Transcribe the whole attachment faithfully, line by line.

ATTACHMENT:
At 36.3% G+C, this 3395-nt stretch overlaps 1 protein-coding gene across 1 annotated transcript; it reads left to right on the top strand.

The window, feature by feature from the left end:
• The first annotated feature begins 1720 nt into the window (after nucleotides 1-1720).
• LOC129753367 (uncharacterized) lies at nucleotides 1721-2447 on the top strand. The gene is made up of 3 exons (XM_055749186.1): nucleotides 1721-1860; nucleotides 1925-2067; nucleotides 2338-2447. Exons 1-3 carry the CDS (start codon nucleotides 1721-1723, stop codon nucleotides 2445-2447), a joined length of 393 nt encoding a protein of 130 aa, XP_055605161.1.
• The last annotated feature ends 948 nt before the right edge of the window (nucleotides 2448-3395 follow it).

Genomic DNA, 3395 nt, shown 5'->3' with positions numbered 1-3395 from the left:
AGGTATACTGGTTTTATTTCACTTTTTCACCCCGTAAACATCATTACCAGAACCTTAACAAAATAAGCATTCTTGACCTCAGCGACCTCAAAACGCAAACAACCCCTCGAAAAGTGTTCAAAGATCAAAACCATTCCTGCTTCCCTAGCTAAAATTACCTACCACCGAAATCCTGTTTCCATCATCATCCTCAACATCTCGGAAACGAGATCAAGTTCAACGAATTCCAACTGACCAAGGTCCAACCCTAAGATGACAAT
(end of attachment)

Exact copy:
At 36.3% G+C, this 3395-nt stretch overlaps 1 protein-coding gene across 1 annotated transcript; it reads left to right on the top strand.

The window, feature by feature from the left end:
• The first annotated feature begins 1720 nt into the window (after nucleotides 1-1720).
• LOC129753367 (uncharacterized) lies at nucleotides 1721-2447 on the top strand. The gene is made up of 3 exons (XM_055749186.1): nucleotides 1721-1860; nucleotides 1925-2067; nucleotides 2338-2447. Exons 1-3 carry the CDS (start codon nucleotides 1721-1723, stop codon nucleotides 2445-2447), a joined length of 393 nt encoding a protein of 130 aa, XP_055605161.1.
• The last annotated feature ends 948 nt before the right edge of the window (nucleotides 2448-3395 follow it).

Genomic DNA, 3395 nt, shown 5'->3' with positions numbered 1-3395 from the left:
AGGTATACTGGTTTTATTTCACTTTTTCACCCCGTAAACATCATTACCAGAACCTTAACAAAATAAGCATTCTTGACCTCAGCGACCTCAAAACGCAAACAACCCCTCGAAAAGTGTTCAAAGATCAAAACCATTCCTGCTTCCCTAGCTAAAATTACCTACCACCGAAATCCTGTTTCCATCATCATCCTCAACATCTCGGAAACGAGATCAAGTTCAACGAATTCCAACTGACCAAGGTCCAACCCTAAGATGACAAT